Doing business in our corner of the world means you live and work as a family. 

Our suppliers and our partners are people we’ve known for years, people we trust and count on to make sure visitors have the very best possible experience


For over 25 years, Wilderness Explorers has been a vital and central player in developing Guyana’s nascent tourism sector. Today, the company handles the lion’s share of Guyana’s inbound leisure tourist traffic and increasing business to our neighbouring countries in South America and the Caribbean. Yet, Guyana still sees fewer such tourists per year than Machu Pichu receives in a day.


So, this is a personal endeavour for us: we remain actively and personally engaged with the Indigenous communities featured in our itineraries, helping them develop their product, address operational challenges, train their staff, manage customer service issues, and explore opportunities to reach wider audiences. We consider every tour as an economic development opportunity through sustainable community tourism. Many of the communities we work with have no other regular source of cash flow other than revenues generated through tourism: most Indigenous and Maroon villagers are otherwise engaged in classic sustenance agriculture. Creating viable and sustainable opportunities in ecotourism reduces the attractiveness of other options for cash income such as logging, mining, and megafarms owned by multinational corporations.


When we got started in this business, few resources were available and there were barely any destinations worth visiting without embarking upon a mad month-long deep wilderness odyssey. We continue to work hand-in-hand with the region’s leadership, lodge owners, tourism entrepreneurs, and grass roots organizations to create a viable tourism product that appeals to an international audience. It’s been a long road, and much remains to be done, but we’re proud of the work we’ve accomplished with our friends and partners.

Here are just a few examples of our current active partnerships:

CATS Partnership

at the Iwokrama Canopy Walkway

The Iwokrama Canopy Walkway and Atta Rainforest Lodge is managed and operated by Community and Tourism Services, Inc. (CATS). CATS is a unique partnership formed between the Makushi community at Surama, Iwokrama International Centre for Rainforest Conservation and Development, Rock View Lodge and Wilderness Explorers. The CATS partnership is a model of ecotourism that proves the tourism private sector, a conservation NGO, and an indigenous community can find joint economic success while providing local opportunity and an excellent experience for visitors from around the world.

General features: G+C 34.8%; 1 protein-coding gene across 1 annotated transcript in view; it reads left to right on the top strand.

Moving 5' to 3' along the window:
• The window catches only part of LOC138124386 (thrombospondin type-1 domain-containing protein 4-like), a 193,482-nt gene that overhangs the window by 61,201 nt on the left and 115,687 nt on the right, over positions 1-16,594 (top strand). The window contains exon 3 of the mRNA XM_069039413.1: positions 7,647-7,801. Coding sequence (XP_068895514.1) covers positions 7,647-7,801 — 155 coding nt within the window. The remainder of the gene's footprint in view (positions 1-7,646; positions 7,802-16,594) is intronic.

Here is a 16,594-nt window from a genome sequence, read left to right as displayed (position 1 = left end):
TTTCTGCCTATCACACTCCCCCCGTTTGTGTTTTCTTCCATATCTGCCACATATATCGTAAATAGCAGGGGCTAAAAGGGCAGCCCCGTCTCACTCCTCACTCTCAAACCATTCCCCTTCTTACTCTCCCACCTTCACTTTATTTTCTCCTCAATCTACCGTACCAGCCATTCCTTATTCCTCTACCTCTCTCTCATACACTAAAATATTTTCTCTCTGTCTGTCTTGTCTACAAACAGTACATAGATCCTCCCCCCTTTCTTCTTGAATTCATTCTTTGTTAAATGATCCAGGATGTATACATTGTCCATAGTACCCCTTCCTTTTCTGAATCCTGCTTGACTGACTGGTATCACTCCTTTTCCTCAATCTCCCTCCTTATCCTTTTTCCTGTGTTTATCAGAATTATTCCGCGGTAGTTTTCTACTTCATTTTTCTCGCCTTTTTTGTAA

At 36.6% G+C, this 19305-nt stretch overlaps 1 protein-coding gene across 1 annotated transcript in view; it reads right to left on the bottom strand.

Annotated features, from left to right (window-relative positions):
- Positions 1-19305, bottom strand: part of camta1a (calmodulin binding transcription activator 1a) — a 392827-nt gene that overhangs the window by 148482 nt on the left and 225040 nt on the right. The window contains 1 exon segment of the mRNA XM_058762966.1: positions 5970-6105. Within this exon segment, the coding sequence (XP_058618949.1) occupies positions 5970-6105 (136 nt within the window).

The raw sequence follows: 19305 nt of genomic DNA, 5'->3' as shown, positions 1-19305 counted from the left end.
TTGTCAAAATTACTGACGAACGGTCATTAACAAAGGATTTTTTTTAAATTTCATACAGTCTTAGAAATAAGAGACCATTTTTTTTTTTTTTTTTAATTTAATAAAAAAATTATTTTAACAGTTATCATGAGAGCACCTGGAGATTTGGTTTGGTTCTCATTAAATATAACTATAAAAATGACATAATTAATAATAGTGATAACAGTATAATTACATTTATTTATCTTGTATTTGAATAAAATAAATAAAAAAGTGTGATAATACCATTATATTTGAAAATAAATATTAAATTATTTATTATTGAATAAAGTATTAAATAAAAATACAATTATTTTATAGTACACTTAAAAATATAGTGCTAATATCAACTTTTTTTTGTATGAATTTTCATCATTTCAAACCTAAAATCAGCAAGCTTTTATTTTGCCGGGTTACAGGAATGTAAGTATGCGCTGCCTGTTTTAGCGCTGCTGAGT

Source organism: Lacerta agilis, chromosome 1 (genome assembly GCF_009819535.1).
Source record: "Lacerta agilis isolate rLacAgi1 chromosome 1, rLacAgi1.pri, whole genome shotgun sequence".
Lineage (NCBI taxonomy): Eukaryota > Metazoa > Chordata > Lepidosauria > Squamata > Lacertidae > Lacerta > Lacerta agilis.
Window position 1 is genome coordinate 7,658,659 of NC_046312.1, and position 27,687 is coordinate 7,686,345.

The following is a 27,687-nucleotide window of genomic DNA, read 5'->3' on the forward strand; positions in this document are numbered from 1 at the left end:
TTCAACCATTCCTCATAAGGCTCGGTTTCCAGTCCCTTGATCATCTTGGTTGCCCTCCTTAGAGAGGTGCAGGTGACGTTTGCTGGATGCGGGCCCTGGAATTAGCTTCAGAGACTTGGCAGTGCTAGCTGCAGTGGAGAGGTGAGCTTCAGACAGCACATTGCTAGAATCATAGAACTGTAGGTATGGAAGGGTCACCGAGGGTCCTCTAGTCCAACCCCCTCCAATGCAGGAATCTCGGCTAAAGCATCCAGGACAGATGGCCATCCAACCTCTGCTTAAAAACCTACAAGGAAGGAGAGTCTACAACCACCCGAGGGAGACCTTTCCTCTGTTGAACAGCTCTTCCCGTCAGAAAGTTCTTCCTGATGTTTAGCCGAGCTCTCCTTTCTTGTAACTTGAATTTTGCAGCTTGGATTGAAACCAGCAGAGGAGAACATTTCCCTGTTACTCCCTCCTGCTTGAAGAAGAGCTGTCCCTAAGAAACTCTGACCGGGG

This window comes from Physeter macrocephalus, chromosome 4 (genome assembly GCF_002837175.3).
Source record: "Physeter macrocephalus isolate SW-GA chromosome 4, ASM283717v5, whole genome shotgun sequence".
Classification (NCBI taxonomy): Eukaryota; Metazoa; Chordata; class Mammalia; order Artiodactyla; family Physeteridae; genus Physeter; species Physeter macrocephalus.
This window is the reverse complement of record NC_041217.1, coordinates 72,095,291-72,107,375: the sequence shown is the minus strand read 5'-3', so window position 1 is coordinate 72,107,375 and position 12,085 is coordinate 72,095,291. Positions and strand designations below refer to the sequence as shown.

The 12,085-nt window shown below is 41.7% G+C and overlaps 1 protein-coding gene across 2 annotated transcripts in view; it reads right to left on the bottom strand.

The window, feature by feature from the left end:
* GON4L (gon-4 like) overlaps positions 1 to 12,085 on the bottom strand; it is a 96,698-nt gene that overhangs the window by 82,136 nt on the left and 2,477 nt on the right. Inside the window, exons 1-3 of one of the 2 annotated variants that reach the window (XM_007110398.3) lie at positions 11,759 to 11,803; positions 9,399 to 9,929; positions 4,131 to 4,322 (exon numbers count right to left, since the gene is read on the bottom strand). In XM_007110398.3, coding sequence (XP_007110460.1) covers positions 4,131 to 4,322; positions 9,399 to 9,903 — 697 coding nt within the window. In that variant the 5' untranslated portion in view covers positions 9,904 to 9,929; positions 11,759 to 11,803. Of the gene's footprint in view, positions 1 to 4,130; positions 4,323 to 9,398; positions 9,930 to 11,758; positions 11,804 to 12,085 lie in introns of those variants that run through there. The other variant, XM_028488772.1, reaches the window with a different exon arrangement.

Guide Training

preparing the new generation

The tourism sector in Guyana is still quite young, and we’re playing an active role in cultivating a new generation of leaders. Wilderness Explorers partners with the Guyana Tourism Authority to provide professional development courses for young people pursuing a career in tourism and hospitality. We also have hands-on relationships with the management teams at the community tourism projects at Warapoka, Rewa, and Surama where our staff provides hands-on marketing, management, operational, and administrative training support. We regularly hire apprentice guides to shadow our senior guides to give them a chance to learn the trade from local masters. And we work with ecotourism organizations in neighbouring countries to organize guide exchange programs.

Tourism Development

creating oppertunities

The North Rupununi District Development Board (NRDDB) at Bina Hill is a centre for education, research, leadership, and entrepreneurship across Guyana’s interior. Wilderness Explorers works closely with the NRDDB to coordinate tour programs with tourism products created or sponsored by the NRDDB.

Wilderness Explorers has also operated several regional leadership programs at the NRDDB to promote greater cooperation and synergy in the nascent tourism sector, including a three-day seminar for more than 70 managers and workers from across the country interested in boosting the quality and awareness of their lodges and offerings.

Wildlife Clubs

supporting village education efforts

Our flights into the jungle employ reliable and safe – but small – single- and twin-engine craft such as the Cessna C206 (5-passenger), Britten-Norman Islander BN2 (8 passenger) or Cessna Caravan C208 (12-passenger) aircraft. If you’re lucky, you might even get to sit up front with the pilot! There is no need to remove your shoes and you surely won’t get scatter-scanned out on a dirt airstrip miles from civilization. But pack light! In Guyana, the weight limit for all of your belongings is strictly limited to 20 pounds (9kg) on scheduled internal flights and you will be asked to stand on a scale with your bags and all accessories before being allowed to board the aircraft. There are no exceptions.

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